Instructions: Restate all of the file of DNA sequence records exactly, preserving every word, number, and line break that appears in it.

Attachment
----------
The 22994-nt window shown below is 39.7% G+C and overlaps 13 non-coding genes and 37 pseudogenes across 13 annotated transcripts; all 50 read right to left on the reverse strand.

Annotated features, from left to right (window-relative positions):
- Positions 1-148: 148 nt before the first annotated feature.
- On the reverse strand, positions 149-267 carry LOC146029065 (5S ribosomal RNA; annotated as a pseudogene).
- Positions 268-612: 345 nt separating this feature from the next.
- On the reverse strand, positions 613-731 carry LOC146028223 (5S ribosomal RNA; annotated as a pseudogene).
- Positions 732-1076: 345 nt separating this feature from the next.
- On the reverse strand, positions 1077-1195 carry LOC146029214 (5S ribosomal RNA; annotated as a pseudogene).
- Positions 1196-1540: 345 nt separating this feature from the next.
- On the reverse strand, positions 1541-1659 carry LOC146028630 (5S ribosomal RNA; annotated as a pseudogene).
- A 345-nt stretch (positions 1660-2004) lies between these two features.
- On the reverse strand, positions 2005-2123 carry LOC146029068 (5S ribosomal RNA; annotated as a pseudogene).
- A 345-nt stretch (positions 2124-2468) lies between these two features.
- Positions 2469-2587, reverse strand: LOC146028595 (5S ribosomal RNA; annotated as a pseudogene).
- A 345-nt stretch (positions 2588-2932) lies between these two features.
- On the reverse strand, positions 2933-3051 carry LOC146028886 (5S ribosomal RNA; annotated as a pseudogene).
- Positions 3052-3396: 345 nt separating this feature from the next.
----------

The 22994-nt window shown below is 39.7% G+C and overlaps 13 non-coding genes and 37 pseudogenes across 13 annotated transcripts; all 50 read right to left on the reverse strand.

Annotated features, from left to right (window-relative positions):
- Positions 1-148: 148 nt before the first annotated feature.
- On the reverse strand, positions 149-267 carry LOC146029065 (5S ribosomal RNA; annotated as a pseudogene).
- Positions 268-612: 345 nt separating this feature from the next.
- On the reverse strand, positions 613-731 carry LOC146028223 (5S ribosomal RNA; annotated as a pseudogene).
- Positions 732-1076: 345 nt separating this feature from the next.
- On the reverse strand, positions 1077-1195 carry LOC146029214 (5S ribosomal RNA; annotated as a pseudogene).
- Positions 1196-1540: 345 nt separating this feature from the next.
- On the reverse strand, positions 1541-1659 carry LOC146028630 (5S ribosomal RNA; annotated as a pseudogene).
- A 345-nt stretch (positions 1660-2004) lies between these two features.
- On the reverse strand, positions 2005-2123 carry LOC146029068 (5S ribosomal RNA; annotated as a pseudogene).
- A 345-nt stretch (positions 2124-2468) lies between these two features.
- Positions 2469-2587, reverse strand: LOC146028595 (5S ribosomal RNA; annotated as a pseudogene).
- A 345-nt stretch (positions 2588-2932) lies between these two features.
- On the reverse strand, positions 2933-3051 carry LOC146028886 (5S ribosomal RNA; annotated as a pseudogene).
- Positions 3052-3396: 345 nt separating this feature from the next.